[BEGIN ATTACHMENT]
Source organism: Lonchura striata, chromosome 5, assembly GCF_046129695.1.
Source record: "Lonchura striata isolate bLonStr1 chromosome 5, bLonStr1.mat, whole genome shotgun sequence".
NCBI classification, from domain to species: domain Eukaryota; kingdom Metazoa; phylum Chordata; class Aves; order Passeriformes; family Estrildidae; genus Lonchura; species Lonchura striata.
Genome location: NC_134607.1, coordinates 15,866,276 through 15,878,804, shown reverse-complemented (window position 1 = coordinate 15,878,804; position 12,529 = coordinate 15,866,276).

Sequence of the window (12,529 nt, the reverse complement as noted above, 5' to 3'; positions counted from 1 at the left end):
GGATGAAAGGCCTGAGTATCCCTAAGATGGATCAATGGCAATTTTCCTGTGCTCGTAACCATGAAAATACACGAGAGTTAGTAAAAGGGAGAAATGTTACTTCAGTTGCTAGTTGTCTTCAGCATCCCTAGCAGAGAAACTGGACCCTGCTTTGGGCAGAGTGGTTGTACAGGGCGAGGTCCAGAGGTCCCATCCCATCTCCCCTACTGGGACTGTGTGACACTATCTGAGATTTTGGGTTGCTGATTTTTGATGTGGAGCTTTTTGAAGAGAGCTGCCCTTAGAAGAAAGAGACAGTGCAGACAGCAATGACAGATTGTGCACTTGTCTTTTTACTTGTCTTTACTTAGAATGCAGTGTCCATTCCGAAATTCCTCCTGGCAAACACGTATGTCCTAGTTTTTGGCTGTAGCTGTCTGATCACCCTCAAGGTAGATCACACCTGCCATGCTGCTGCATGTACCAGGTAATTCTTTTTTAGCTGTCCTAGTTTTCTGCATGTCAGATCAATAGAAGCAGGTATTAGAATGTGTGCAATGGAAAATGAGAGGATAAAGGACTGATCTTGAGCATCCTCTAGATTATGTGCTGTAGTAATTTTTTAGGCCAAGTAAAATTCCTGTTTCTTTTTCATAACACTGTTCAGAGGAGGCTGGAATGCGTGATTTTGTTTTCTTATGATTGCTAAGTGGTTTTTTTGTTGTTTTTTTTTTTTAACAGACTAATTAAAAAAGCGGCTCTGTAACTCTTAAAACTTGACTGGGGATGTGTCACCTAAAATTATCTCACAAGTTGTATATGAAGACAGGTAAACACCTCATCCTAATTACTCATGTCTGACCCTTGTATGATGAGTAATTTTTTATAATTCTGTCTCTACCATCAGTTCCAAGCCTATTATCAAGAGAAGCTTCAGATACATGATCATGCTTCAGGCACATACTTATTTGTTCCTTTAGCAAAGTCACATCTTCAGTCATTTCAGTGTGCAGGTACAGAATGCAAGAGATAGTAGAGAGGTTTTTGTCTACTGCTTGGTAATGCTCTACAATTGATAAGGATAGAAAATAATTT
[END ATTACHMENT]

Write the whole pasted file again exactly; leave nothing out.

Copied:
Source organism: Lonchura striata, chromosome 5, assembly GCF_046129695.1.
Source record: "Lonchura striata isolate bLonStr1 chromosome 5, bLonStr1.mat, whole genome shotgun sequence".
NCBI classification, from domain to species: domain Eukaryota; kingdom Metazoa; phylum Chordata; class Aves; order Passeriformes; family Estrildidae; genus Lonchura; species Lonchura striata.
Genome location: NC_134607.1, coordinates 15,866,276 through 15,878,804, shown reverse-complemented (window position 1 = coordinate 15,878,804; position 12,529 = coordinate 15,866,276).

Sequence of the window (12,529 nt, the reverse complement as noted above, 5' to 3'; positions counted from 1 at the left end):
GGATGAAAGGCCTGAGTATCCCTAAGATGGATCAATGGCAATTTTCCTGTGCTCGTAACCATGAAAATACACGAGAGTTAGTAAAAGGGAGAAATGTTACTTCAGTTGCTAGTTGTCTTCAGCATCCCTAGCAGAGAAACTGGACCCTGCTTTGGGCAGAGTGGTTGTACAGGGCGAGGTCCAGAGGTCCCATCCCATCTCCCCTACTGGGACTGTGTGACACTATCTGAGATTTTGGGTTGCTGATTTTTGATGTGGAGCTTTTTGAAGAGAGCTGCCCTTAGAAGAAAGAGACAGTGCAGACAGCAATGACAGATTGTGCACTTGTCTTTTTACTTGTCTTTACTTAGAATGCAGTGTCCATTCCGAAATTCCTCCTGGCAAACACGTATGTCCTAGTTTTTGGCTGTAGCTGTCTGATCACCCTCAAGGTAGATCACACCTGCCATGCTGCTGCATGTACCAGGTAATTCTTTTTTAGCTGTCCTAGTTTTCTGCATGTCAGATCAATAGAAGCAGGTATTAGAATGTGTGCAATGGAAAATGAGAGGATAAAGGACTGATCTTGAGCATCCTCTAGATTATGTGCTGTAGTAATTTTTTAGGCCAAGTAAAATTCCTGTTTCTTTTTCATAACACTGTTCAGAGGAGGCTGGAATGCGTGATTTTGTTTTCTTATGATTGCTAAGTGGTTTTTTTGTTGTTTTTTTTTTTTAACAGACTAATTAAAAAAGCGGCTCTGTAACTCTTAAAACTTGACTGGGGATGTGTCACCTAAAATTATCTCACAAGTTGTATATGAAGACAGGTAAACACCTCATCCTAATTACTCATGTCTGACCCTTGTATGATGAGTAATTTTTTATAATTCTGTCTCTACCATCAGTTCCAAGCCTATTATCAAGAGAAGCTTCAGATACATGATCATGCTTCAGGCACATACTTATTTGTTCCTTTAGCAAAGTCACATCTTCAGTCATTTCAGTGTGCAGGTACAGAATGCAAGAGATAGTAGAGAGGTTTTTGTCTACTGCTTGGTAATGCTCTACAATTGATAAGGATAGAAAATAATTT